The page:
Bryson documents the efforts of earlier scholars, from academics to eccentrics. Emulating the style of his famous travelogues, Bryson records episodes in his research, including a visit to a bunker-like basement room in Washington, D.C., where the world's largest collection of First Folios is housed.
Bryson celebrates Shakespeare as a writer of unimaginable talent and enormous inventiveness, a coiner of phrases ("vanish into thin air", "foregone conclusion", "one fell swoop") that even today have common currency. His Shakespeare is like no one else's: the beneficiary of Bryson's genial nature, his engaging skepticism, and a gift for storytelling unrivaled in our time.
©2007 Bill Bryson; (P)2007 HarperCollins Publishers
"Bryson is a pleasant and funny guide to a subject at once overexposed and elusive." (Publishers Weekly)
Light, educational, well-read.
Bill Bryson is a good reader. The book itself is more light a connection of Shakespeare trivia than a scholarly book, but it is entertaining enough.
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Anyone who would like to know more about Shakespeare, but not be bored by the lesson, will like this audio book. Bill Bryson absolutely brings his words to life. I listened to the audio book twice. You'll get to learn more about events that happened during Shakespeare's life, his competitors, the Globe Theater, document preservation, and more.
I liked that the story cleared up misconceptions about who Shakespeare really was. He was not any of the proposed imposters - Bacon, Marlowe, etc.
I love his voice. He's spent a lot of time outside of the U.S.; therefore, his accent is a blend of British English, Australian, and American.
Yes. I will likely listen to it again.
It is challenging to write a historical book that evokes feelings in you, that makes you care about the characters. I feel he does that in this book. Bill is a great storyteller, I think he does a great job of assuming that no one is really interested in his subjects and finds a way to engage a reader to his book. Bill Bryson is the answer to anyone who comments that learning about, specifically reading about history or science is uninteresting or has no bearing on peoples lives. I have listened to this book twice since I purchased it. To start Bill Bryson reads his own book, which is something I enjoy for a history or science book, although I admit It can go bad quickly in a fiction story.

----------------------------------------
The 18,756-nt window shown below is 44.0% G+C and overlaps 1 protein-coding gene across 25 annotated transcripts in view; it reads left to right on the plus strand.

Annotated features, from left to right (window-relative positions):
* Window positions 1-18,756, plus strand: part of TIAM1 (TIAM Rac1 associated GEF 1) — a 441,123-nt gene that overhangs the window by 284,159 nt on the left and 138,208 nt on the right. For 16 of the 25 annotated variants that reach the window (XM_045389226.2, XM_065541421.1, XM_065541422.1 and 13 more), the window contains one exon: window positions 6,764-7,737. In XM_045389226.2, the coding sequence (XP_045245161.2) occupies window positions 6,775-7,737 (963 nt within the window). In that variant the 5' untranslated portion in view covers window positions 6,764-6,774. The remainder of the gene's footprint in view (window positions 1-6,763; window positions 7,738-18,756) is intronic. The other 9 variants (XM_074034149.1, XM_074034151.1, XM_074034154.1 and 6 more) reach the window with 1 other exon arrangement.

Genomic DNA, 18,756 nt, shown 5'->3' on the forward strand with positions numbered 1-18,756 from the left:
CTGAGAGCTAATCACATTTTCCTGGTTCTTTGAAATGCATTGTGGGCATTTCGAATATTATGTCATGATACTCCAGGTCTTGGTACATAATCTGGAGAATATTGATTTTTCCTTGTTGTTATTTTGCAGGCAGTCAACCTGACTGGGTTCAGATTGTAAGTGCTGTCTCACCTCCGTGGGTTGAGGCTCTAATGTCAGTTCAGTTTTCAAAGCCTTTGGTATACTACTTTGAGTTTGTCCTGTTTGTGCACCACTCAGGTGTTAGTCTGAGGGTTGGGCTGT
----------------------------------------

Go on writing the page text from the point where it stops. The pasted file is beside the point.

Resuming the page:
Bryson has put together a great book here. I tend to like when journalists write history books, or non-fiction books as the writing can be much more colorful than the historian, again I admit much can be lost on a journalist whereas the historian is dryer but you know it comes from authority-years of scholarship in the specific subject.
Anyway, I think the reason I read this twice was that it really put me in the world surrounding life in that era. Instead of a dry reading of facts, Bryson has put together a rich historical story. He really loves the subject and it shows. He shows us why this should be important and why it is important. Why we care about Shakespeare, everybody knows who the man was and everyone is told they should like him, but I am not sure that we really know why.
I have enjoyed almost everything I have read from Bryson and this book is no different. I will confess an ignorance about Shakespeare, and didn't think I really would be interested but I was fascinated by this book and the story of W.S. The book talks about why we know so little about him, and why we know the things we know about him. It talks about the process of book making during those times, and does its best to give you an insight on what he was really like apart from his written works.
I highly recommend this book, it is short and to the point, the writing is beautiful. And it is fun to listen to Brysons pronunciation, which has taken on a bit of an English accent.
I am an English teacher, so I find the history of the English language fascinating, especially how it has changed since we got to America.
This is a great attempt to bring to light the life of Shakespeare within the context od the times he lived in.
Shakespeare's impact on the English language was probably only second to the bible. Not only the language but many of the cultural metaphors that now underpin our understanding of the world came from his art.
I listen to these books on long trips and I couldn't wait to get back on the road to finish it.
Fascinating book and a bit different for this author since it is not a first person narrative. I love how he can see to the heart of a topic with cool rationality and still make it emtertaining. He's one of my favs and this book is a great listen.
Yes, I liked the way that Bryson was able to take a man that little is known about, and distill down the entire spectrum of theories into a reasonable view of the type of man Shakespeare could have been.
Bryson has a good sense of humor and I did find myself chuckling a few times.
Bill Bryson's narration, as always, is great. I found myself looking for an excuse to go for a drive just so I could listen to this book more. I always like it when the author narrates their own book, it feels more personal that way.
yes - for the entertainment value
Bill Bryson's expressive use of the English language
I liked his opinion of Marlow
Takes me a year to read a paper book, three pages a night before I crash. Audible has increased my reading by an unknowable percentage.
An excellent book, as is everything from Bryson.
The debunking of whether Shakespeare wrote his own stuff or not.
It is fascinating that Shakespeare's work has such an influence on our modern world and so little is actually known about him. Bryson handles this well and at the end of it... Shakespeare is still Shakespeare.
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